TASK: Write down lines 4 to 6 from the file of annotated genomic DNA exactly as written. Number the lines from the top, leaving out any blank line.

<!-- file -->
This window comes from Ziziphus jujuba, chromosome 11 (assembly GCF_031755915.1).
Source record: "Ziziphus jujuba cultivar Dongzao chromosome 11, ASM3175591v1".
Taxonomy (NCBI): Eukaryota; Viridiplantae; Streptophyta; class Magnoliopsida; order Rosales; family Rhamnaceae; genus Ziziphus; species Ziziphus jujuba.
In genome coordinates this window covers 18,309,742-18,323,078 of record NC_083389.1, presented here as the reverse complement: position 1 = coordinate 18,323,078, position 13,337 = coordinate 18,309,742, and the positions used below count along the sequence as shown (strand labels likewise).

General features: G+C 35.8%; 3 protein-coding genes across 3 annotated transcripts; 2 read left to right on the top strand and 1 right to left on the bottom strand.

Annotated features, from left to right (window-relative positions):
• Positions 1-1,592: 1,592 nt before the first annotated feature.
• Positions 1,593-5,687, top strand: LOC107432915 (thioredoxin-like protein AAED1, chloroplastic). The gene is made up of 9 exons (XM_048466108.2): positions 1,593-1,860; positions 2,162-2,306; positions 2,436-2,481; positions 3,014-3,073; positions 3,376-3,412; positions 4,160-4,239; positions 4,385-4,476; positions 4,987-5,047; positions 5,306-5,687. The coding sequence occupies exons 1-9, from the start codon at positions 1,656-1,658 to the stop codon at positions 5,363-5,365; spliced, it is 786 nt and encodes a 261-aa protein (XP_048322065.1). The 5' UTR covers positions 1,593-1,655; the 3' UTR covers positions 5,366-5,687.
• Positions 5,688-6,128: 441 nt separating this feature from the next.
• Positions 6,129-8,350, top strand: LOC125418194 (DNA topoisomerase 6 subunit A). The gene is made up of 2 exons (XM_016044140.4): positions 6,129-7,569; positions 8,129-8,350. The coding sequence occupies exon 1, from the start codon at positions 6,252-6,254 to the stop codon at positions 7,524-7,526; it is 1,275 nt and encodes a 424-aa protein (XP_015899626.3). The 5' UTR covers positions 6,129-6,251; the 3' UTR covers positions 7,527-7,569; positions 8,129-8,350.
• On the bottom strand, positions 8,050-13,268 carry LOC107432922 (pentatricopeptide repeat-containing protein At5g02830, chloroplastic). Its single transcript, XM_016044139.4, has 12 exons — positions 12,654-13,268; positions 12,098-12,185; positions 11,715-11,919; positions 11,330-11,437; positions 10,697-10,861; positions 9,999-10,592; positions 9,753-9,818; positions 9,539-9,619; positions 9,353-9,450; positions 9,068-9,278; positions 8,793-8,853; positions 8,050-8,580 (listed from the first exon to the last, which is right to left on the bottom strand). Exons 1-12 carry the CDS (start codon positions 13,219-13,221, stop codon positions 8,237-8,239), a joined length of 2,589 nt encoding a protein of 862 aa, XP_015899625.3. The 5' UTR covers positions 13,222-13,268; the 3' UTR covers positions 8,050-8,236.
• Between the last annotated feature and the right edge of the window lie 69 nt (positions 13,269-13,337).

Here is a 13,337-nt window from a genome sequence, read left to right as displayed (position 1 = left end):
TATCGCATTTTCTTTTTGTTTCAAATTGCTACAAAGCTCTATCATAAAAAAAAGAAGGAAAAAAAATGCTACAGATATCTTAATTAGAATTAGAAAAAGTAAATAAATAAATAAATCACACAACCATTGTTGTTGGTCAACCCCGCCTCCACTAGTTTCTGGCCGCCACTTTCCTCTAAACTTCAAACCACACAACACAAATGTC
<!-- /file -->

In genome coordinates this window covers 18,309,742-18,323,078 of record NC_083389.1, presented here as the reverse complement: position 1 = coordinate 18,323,078, position 13,337 = coordinate 18,309,742, and the positions used below count along the sequence as shown (strand labels likewise).

General features: G+C 35.8%; 3 protein-coding genes across 3 annotated transcripts; 2 read left to right on the top strand and 1 right to left on the bottom strand.

Annotated features, from left to right (window-relative positions):